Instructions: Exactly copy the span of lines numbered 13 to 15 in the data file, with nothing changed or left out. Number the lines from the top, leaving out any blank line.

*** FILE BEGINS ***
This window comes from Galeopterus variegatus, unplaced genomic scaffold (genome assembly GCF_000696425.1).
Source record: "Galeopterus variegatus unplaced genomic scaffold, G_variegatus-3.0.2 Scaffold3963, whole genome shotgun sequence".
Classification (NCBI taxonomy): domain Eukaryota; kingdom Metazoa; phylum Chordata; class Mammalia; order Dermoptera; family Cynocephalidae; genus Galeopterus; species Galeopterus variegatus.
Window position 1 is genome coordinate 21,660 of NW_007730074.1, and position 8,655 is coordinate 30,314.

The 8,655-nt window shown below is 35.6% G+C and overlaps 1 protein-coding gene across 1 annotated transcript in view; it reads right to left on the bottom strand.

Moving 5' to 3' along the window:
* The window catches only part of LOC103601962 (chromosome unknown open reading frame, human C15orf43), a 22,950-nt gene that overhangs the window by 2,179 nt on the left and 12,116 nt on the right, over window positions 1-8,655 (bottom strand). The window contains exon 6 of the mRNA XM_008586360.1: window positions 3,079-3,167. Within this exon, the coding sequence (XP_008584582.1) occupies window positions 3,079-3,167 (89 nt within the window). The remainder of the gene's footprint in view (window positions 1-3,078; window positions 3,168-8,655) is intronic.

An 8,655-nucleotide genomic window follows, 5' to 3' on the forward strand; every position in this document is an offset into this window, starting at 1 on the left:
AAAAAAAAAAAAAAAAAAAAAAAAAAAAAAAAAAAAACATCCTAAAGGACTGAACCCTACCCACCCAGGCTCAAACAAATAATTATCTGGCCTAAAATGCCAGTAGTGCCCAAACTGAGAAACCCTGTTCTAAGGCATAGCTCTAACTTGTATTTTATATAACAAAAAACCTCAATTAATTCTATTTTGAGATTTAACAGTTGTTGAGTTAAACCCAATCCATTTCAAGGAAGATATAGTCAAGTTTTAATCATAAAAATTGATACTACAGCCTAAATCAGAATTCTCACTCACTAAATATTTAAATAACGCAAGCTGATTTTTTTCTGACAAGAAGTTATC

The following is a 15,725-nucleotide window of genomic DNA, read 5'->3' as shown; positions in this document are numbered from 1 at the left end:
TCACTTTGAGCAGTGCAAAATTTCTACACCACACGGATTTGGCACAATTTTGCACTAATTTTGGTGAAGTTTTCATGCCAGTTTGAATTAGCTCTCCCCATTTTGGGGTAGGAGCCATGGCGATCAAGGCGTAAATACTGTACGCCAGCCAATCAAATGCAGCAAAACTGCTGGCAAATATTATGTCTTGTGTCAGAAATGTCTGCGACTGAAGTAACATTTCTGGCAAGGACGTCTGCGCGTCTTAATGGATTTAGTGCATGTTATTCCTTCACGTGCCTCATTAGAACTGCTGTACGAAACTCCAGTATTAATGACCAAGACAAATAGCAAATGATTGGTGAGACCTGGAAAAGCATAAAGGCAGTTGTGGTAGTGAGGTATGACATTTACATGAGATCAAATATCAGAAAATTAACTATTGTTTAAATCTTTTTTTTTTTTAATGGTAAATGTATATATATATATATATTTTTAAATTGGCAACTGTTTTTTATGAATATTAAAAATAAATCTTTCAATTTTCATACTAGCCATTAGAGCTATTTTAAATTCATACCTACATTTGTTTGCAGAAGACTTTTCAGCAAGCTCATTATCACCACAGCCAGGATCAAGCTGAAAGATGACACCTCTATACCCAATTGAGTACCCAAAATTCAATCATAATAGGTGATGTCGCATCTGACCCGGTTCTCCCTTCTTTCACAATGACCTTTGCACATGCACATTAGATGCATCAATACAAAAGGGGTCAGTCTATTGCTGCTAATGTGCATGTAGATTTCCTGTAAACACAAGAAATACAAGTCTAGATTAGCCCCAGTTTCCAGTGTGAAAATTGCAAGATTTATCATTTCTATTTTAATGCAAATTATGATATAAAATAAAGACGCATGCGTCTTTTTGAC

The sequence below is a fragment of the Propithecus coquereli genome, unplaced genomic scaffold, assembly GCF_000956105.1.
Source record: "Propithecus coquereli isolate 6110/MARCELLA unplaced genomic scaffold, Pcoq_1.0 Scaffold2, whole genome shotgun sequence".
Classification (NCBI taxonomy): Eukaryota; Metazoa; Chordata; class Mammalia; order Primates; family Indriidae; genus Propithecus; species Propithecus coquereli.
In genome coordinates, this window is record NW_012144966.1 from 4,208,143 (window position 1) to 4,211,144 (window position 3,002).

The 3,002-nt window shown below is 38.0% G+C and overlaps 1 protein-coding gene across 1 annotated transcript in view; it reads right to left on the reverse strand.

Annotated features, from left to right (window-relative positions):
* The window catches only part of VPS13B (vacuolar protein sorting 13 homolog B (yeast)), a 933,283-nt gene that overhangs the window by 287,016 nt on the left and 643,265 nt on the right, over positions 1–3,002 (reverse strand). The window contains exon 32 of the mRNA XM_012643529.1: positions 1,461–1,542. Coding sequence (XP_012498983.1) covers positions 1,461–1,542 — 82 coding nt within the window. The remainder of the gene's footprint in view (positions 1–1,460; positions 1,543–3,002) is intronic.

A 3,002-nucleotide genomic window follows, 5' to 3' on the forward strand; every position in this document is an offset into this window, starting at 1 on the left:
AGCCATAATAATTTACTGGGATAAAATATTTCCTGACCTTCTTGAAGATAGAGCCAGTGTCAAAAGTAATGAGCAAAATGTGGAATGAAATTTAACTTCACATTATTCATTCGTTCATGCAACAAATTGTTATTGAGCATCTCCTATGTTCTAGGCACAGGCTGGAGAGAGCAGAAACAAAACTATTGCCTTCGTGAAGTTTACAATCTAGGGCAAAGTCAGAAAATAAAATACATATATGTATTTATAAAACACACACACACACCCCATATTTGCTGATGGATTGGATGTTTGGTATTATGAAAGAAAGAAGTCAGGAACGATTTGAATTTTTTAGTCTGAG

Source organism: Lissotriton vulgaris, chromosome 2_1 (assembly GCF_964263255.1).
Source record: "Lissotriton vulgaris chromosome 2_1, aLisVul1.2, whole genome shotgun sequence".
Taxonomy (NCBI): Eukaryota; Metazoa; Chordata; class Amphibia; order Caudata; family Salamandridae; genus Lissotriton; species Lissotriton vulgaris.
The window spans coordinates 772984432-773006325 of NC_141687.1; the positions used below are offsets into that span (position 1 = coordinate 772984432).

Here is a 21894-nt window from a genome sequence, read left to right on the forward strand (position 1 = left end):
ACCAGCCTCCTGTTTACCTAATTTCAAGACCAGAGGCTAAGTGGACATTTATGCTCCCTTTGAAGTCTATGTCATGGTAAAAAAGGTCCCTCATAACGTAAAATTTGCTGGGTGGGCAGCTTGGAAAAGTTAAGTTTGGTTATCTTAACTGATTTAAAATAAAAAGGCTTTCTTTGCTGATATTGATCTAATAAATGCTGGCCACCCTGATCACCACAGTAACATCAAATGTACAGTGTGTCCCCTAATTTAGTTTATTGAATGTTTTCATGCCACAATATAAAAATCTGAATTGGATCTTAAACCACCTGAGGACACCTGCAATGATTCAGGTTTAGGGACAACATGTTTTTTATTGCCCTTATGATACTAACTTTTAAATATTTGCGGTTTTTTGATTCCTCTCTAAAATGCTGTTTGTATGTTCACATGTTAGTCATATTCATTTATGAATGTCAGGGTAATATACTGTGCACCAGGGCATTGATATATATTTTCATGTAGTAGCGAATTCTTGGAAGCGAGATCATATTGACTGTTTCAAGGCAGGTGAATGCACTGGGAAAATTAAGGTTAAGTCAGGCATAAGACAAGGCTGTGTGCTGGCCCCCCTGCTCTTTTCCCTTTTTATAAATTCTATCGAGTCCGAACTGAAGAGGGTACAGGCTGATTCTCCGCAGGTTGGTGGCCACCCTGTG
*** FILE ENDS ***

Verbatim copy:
Source record: "Propithecus coquereli isolate 6110/MARCELLA unplaced genomic scaffold, Pcoq_1.0 Scaffold2, whole genome shotgun sequence".
Classification (NCBI taxonomy): Eukaryota; Metazoa; Chordata; class Mammalia; order Primates; family Indriidae; genus Propithecus; species Propithecus coquereli.
In genome coordinates, this window is record NW_012144966.1 from 4,208,143 (window position 1) to 4,211,144 (window position 3,002).